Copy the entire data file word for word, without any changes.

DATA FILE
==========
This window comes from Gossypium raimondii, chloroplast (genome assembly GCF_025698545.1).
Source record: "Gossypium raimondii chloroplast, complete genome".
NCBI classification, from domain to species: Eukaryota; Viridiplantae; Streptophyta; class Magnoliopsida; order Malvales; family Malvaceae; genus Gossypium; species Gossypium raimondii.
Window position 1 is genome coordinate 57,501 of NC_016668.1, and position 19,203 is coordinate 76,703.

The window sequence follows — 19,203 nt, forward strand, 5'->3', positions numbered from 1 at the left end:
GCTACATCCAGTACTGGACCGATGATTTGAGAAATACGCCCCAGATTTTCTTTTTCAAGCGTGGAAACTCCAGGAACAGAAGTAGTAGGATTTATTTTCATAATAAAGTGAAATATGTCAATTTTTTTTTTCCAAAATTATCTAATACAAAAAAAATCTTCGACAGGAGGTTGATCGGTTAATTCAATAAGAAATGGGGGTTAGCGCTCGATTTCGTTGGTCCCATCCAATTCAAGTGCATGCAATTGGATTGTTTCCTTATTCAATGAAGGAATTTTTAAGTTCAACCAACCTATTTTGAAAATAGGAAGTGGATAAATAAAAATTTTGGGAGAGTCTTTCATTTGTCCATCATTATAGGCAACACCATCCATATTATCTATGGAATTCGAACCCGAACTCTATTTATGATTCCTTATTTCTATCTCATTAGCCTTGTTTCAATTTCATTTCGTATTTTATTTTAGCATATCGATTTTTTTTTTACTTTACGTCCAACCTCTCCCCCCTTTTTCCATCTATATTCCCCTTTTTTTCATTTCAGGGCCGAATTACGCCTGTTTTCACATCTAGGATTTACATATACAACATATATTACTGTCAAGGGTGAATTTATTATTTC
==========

This window comes from Gossypium raimondii, chloroplast (genome assembly GCF_025698545.1).
Source record: "Gossypium raimondii chloroplast, complete genome".
NCBI classification, from domain to species: Eukaryota; Viridiplantae; Streptophyta; class Magnoliopsida; order Malvales; family Malvaceae; genus Gossypium; species Gossypium raimondii.
Window position 1 is genome coordinate 57,501 of NC_016668.1, and position 19,203 is coordinate 76,703.

The window sequence follows — 19,203 nt, forward strand, 5'->3', positions numbered from 1 at the left end:
GCTACATCCAGTACTGGACCGATGATTTGAGAAATACGCCCCAGATTTTCTTTTTCAAGCGTGGAAACTCCAGGAACAGAAGTAGTAGGATTTATTTTCATAATAAAGTGAAATATGTCAATTTTTTTTTTCCAAAATTATCTAATACAAAAAAAATCTTCGACAGGAGGTTGATCGGTTAATTCAATAAGAAATGGGGGTTAGCGCTCGATTTCGTTGGTCCCATCCAATTCAAGTGCATGCAATTGGATTGTTTCCTTATTCAATGAAGGAATTTTTAAGTTCAACCAACCTATTTTGAAAATAGGAAGTGGATAAATAAAAATTTTGGGAGAGTCTTTCATTTGTCCATCATTATAGGCAACACCATCCATATTATCTATGGAATTCGAACCCGAACTCTATTTATGATTCCTTATTTCTATCTCATTAGCCTTGTTTCAATTTCATTTCGTATTTTATTTTAGCATATCGATTTTTTTTTTACTTTACGTCCAACCTCTCCCCCCTTTTTCCATCTATATTCCCCTTTTTTTCATTTCAGGGCCGAATTACGCCTGTTTTCACATCTAGGATTTACATATACAACATATATTACTGTCAAGGGTGAATTTATTATTTC